In Redfronted Lemurs, females are competitive for mates, and so female-female aggression is relatively common.  Females have also been observed to commit infanticide, though it is very rare.  All Redfronted lemurs are born with a natal coat resembling the adult coat of males.

We aren’t jumping back in time just yet, but how do we prepare for a time when all of the stuff we have here in the present will become part of the past? Brian at Old Dirt- New Thoughts presents a cautionary tale with a happy ending, starring NASA!

I tell the students working in my lab that our goal is to produce a record of our data that will last for 100 years. This story shows the effort it can take to accomplish this goal. The preservation of historic records – at NASA and in my lab – is a challenge and, at least sometimes, a surprisingly fascinating story.

And what if we’ve found something from the past, but will have to part with it some time in the very near future?  Over at A Hot Cup of Joe, cfeagans gets crafty and teaches us how to make our own casts of bone and stone:

But there is a way to capture very accurate representations of interesting bones for later analysis or teaching: make detailed cast of the artifact! If you’ve ever been to the dentist to have a crown made, you’ve been the subject of this method yourself. What the dentist did was apply a non-toxic, non-damaging alginate to your tooth to create a mold in which a new, porcelain copy could be made.

Okay, let’s turn our attention to dead people and dead empires! Anne H at The Spittoon shows how cultural practices can affect biology while delivering a case study on the dangers of consanguineous royal marriages when you’ve got bad genes:

By the end of the 17th century, the results of their marital practices had become apparent in the form of a distinctive protruding lip, a high rate of infant mortality and a host of other health problems. Could the same marital practices that helped bring the Habsburg dynasty to power also have led to its demise?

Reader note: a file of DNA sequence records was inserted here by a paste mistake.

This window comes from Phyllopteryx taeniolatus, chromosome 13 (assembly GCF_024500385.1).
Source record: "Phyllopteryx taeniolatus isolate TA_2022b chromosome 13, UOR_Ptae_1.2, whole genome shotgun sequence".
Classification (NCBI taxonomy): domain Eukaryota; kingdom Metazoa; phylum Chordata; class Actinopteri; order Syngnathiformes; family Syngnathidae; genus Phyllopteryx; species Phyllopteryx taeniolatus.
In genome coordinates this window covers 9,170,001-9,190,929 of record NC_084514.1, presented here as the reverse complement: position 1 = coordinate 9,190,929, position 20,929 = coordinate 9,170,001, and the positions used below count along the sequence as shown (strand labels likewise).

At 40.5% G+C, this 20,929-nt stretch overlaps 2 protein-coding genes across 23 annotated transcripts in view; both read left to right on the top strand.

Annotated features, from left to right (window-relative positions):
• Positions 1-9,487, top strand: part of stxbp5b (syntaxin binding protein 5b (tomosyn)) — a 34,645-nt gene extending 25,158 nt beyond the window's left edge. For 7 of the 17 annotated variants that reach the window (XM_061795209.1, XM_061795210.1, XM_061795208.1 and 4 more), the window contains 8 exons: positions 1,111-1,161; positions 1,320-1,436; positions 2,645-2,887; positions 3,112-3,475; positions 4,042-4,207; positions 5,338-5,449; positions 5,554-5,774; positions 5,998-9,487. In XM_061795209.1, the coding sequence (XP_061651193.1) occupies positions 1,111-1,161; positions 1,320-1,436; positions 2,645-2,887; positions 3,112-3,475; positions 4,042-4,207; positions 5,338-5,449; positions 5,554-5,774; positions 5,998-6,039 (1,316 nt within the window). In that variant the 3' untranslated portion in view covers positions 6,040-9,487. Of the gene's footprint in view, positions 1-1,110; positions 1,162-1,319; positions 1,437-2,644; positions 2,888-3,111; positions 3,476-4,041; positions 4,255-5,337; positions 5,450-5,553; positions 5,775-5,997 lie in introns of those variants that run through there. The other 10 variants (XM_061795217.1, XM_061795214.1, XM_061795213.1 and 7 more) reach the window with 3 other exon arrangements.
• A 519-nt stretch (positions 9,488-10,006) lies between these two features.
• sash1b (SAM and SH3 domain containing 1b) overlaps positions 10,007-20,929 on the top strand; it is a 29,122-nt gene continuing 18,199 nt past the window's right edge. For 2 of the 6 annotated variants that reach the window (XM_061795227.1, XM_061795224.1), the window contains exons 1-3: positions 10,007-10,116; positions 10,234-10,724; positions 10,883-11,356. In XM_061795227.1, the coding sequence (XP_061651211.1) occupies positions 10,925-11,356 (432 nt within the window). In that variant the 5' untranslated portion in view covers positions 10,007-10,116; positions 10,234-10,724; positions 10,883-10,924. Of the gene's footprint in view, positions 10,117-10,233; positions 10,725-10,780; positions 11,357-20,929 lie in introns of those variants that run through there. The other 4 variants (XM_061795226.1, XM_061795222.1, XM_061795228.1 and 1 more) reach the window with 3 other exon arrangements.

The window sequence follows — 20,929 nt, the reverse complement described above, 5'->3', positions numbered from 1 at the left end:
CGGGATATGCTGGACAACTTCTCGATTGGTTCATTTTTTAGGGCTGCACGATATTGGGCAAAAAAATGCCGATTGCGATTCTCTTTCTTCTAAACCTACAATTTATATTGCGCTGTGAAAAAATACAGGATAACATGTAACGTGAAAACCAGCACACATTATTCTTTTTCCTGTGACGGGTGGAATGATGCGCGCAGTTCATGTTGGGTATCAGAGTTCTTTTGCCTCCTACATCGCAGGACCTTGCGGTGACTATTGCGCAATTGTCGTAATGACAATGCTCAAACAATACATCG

Martin at Aardvarchaeology enjoys his work on the Sverkersgården site, and shares with us his some of his First Millennium Swedish archaeology knowledge:

Not only did I find all the elusive 1st Millennium stuff that’s mentioned in the literature but never illustrated, but I was also able to identify for the first time two small pieces of iron military equipment of the same date.

Tim at Remote Central shares with us a new Ice Age Art Gallery and podcast from the Bradshaw Foundation.

This first half-hour podcast, freely available on iTunes, features the renowned Dr. Jean Clottes, discussing amongst other things what he considers to be some of the most important discoveries in European Palaeolithic cave art, such as Altamira, Chauvet and Lascaux, why he thinks ancient cupules from India dated to 200,000 years don’t necessarily qualify as art – although as he says, had the holes been ground out in a pattern, art could be implied.

John Hawks has a nice write-up of Jeremy DeSilva’s work on Australopithecine ankles and climbing:

We can’t observe the behavior of extinct species; we can only observe the behavior of their living relatives. We can observe the anatomy of fossil specimens, but testing hypotheses about their behavior requires us to understand the relationship between anatomy and behavior in living species. We’ve known about the anatomy of fossil hominid ankles for a long time, but it’s not so obvious how the anatomical differences between them and chimpanzee ankles relates to behavior.

The Hobbit made a brief public appearance in Stony Brook yesterday, and the news made the NYTimes, Jerry Coyne’s blog, and mine.

And now, for something completely different, Joey from MSU’s spotted hyena research lab spent his vacation in Uganda trying to observe some chimps in the wild: